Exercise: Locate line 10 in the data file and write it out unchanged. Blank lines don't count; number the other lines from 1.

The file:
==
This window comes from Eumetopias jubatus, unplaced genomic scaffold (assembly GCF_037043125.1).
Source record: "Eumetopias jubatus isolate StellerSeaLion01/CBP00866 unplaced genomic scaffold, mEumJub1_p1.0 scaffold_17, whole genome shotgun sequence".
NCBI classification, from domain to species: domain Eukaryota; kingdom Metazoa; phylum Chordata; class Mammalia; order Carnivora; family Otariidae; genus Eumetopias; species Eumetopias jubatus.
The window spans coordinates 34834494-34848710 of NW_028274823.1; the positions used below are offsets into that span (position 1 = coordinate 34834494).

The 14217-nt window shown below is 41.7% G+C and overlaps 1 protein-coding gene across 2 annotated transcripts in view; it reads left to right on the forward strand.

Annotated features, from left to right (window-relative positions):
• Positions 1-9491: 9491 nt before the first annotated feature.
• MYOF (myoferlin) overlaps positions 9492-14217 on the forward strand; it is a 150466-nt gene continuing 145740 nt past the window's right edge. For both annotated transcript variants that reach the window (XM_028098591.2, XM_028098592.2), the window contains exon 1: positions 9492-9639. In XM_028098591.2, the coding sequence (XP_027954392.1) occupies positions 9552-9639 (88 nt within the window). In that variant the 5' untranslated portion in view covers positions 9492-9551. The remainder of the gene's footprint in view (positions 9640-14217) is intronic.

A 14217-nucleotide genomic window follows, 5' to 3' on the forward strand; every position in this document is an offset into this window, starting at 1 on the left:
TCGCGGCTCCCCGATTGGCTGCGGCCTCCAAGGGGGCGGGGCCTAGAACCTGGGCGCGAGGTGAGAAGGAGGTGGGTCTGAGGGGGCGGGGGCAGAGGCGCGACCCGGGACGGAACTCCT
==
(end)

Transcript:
TCGCGGCTCCCCGATTGGCTGCGGCCTCCAAGGGGGCGGGGCCTAGAACCTGGGCGCGAGGTGAGAAGGAGGTGGGTCTGAGGGGGCGGGGGCAGAGGCGCGACCCGGGACGGAACTCCT